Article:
Before Britain’s Amicus Productions was officially formed by Milton Subotsky and Max Rosenberg in 1962, a horror film entitled CITY OF THE DEAD was released in September, 1960. Co-produced with a story by Subotsky, it did poorly at the box office in the UK — even more so in the U.S. where its title was inexplicably changed to HORROR HOTEL. But with its fog smothered sets standing in for a small New England town, and a fine performance by Christopher Lee (along with a talented British cast trying to do American accents), the movie has become something of a cult classic. While it highly sensationalizes the 17th century witchcraft mania in the then American colonies by merging it with bloodthirsty satanists who somewhat comically chant Latin in monks’ robes, CITY OF THE DEAD managers to capture in its lean 78 minutes an entertaining modern gothic — quite different than the better known period pieces of the time made by Hammer or Roger Corman.
Subotsky (who would go on with his Amicus Productions to produce many famous portmanteau horror films (like TORTURE GARDEN , THE HOUSE THAT DRIPPED BLOOD , and ASYLUM )), grew up in New York City and began his career in television. He would go on to make the movies ROCK, ROCK, ROCK in 1956 — for which he wrote nine songs! — and another rock n’ roll film, JAMBOREE, in 1959). CITY OF THE DEAD — made after Subotsky moved to England — was thus quite a departure. And it is actually quite a good gothic tale (perhaps the result of his fondness for writers like Robert Bloch — who actually wrote the three aforementioned Amicus films!).
Subotsky’s knack for spinning a good horror story is really no surprise. A man of many interests — and much energy — he was like a sponge, absorbing so much of the pop-culture (and pulp fiction) of his time. Stars like Lee, Peter Cushing, and Vincent Price all admired him for his dedication to filmmaking (on the cheap!), He undoubtedly had knowledge of the work of other studios at the time (like Hammer), and was known for his tireless efforts to keep many movies in production at once.*bosomed
But CITY OF THE DEAD is quite unlike anything else in Subotsky’s body of work.
The film opens with Nan Barlow (Venetia Stevenson), a student of history in a class taught by Professor Driscoll (Christopher Lee), anxious to learn more about satanism and witchcraft in New England — so much so that she takes her professor’s suggestion to travel to the town of Whitehaven in Massachusets in order to work on a paper exploring the topic. Driscoll recommends that she stay at the Raven’s Inn, an establishment run by Mrs. Newless (Patricia Jessel) — secretly (to all but the audience) the reincarnated witch, Elizabeth Selwyn, who cursed Whitewood, and is the leader of Whitewood’s coven!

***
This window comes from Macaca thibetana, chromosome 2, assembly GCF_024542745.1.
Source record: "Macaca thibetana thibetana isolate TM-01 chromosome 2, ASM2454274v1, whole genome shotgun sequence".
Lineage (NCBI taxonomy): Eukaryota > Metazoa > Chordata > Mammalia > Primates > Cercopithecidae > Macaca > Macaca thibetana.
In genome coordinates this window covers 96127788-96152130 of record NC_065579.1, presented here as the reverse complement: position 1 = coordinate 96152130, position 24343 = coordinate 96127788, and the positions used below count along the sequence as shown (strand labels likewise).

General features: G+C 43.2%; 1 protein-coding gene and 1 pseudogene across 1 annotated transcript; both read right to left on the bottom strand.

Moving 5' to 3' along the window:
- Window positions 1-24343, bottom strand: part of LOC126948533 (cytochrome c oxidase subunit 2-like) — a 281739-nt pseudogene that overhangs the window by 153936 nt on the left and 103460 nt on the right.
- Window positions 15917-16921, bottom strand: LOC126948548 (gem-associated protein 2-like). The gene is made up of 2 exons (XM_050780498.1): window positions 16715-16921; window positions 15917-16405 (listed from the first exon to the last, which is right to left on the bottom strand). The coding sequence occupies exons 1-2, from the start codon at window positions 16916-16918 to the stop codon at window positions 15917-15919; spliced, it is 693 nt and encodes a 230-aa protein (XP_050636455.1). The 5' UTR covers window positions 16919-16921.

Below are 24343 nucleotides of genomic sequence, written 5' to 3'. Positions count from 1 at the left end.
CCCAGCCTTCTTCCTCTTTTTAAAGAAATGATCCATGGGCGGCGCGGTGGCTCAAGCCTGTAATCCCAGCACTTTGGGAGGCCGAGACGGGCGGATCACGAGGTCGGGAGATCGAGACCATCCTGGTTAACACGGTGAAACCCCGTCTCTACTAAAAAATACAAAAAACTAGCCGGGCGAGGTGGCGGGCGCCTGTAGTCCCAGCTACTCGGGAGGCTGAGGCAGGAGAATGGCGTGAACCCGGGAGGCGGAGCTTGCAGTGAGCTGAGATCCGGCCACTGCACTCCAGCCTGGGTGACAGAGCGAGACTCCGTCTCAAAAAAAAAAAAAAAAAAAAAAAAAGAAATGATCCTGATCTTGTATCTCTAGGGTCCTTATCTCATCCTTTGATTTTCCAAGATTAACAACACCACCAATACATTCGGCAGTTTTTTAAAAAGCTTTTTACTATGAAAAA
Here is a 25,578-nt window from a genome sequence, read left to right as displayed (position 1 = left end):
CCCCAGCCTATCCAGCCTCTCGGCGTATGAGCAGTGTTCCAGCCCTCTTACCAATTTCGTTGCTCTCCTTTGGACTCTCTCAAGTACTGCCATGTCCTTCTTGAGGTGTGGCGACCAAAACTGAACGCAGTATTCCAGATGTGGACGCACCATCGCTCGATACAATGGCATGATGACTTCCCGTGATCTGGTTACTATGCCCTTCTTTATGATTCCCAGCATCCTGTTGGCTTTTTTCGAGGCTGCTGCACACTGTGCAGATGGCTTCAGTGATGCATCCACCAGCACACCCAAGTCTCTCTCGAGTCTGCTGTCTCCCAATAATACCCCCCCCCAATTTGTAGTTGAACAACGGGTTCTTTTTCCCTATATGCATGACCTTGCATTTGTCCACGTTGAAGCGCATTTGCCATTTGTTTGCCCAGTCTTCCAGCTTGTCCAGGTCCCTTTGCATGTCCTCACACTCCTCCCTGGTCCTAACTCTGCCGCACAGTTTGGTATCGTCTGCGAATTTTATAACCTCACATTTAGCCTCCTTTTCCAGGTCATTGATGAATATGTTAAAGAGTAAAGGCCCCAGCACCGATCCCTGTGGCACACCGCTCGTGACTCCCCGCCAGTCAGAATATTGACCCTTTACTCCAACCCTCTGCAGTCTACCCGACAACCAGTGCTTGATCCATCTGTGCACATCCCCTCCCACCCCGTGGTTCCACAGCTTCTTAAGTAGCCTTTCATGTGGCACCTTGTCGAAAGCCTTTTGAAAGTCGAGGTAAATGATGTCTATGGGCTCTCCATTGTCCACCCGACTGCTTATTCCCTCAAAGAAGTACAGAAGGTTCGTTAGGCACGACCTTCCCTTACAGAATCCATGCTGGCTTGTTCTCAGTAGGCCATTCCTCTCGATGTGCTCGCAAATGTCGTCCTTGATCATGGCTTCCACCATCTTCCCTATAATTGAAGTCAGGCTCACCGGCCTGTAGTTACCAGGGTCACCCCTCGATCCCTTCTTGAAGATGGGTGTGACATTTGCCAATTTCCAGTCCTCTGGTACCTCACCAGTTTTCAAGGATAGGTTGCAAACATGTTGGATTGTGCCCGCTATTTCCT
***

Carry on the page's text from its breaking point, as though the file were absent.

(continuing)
Barlow is soon dispatched with on Candlemas Eve, leaving her brother (Denis Lotis), her boyfriend (Tom Taylor) and Whitewood’s antiques dealer, Patricia Russell (Betta St. John) — who had loaned Nan a book on witchcraft to help her with her studies — to solve the mystery of co-ed’s disappearance. Why Russell thinks nothing of this in a mysterious town where her own grandfather, the town’s blind pastor, warns all he can about the lingering evil in Whitehaven is part of the film’s charm. The endless fog and zombie-like townspeople isn’t a giveaway that something is amiss in Whitewood? Suffice to say that Driscoll is (unsurprisingly) revealed to be part of the coven, Newless / Selwyn burns like she was supposed to in 1692, and good triumphs over evil.
For all of its themes of witchcraft, devil worship, and sacrifices to Satan, CITY OF THE DEAD is a surprisingly tame film. There’s no blood on screen. Unlike PSYCHO (also released in 1960), a descending blade is only shown here for a moment before a humorous cut to a woman slicing up a birthday cake. And unlike many of Hammer’s offerings, there are no big bosomed women in diaphanous gowns. Stevenson, for example, is buttoned up and fully clothed throughout the picture (except for one brief change from a robe into a party dress [exploited by the studio, however, in a famous promotional still for the film]). But even then, it’s only cheesecake. As for gore, there’s very little; the burning witches at the end aren’t much more than lightly charred. And the skeleton at the end? Borderline comical.
It is by no means a groundbreaking piece of filmmaking. Nor particularly unique, as it may be just too much of a coincidence that CITY OF THE DEAD has plot elements similar to three other films released in 1960. There’s a reincarnated witch in Mario Bava’s BLACK SUNDAY. The shadow of a cross burning the undead as in Hammer’s BRIDES OF DRACULA. And the (at first) lead character, an attractive blonde, murdered in the first act just as Janet Leigh’s character is in Alfred Hitchcock’s PSYCHO (based on a novel by Robert Bloch!).
Was Subotsky aware of these other films — each in theaters earlier in the year than CITY’s September release date? It’s impossible to know — not only because we’re not sure what the original script contained and when exactly it was written, but Subotsky had a reputation for being aware of what others were doing, working fast, knowing what sold, using the same actors as other studios, building on existing well-known stories (see Subotsky’s “Wish You Were Here,” a take on “The Monkey’s Paw” in his TALES FROM THE CRYPT (1972)… even recycling sets (as did Corman, Hammer, and many filmmakers, to be fair).
This is not to say Subotsky wasn’t an original. If anything, his approach to making a movie was uniquely his own. And it would serve him well in the horror anthology movies on which Amicus would build its reputation well into the nineteen seventies. His is a story as interesting as Corman’s. His production company more than mere shadow of Hammer. And CITY OF THE DEAD stands on its own as a cult film to be enjoyed and admired.
*Brian McFadden’s book about Amicus is a great read for more on Subotsky and the films he made.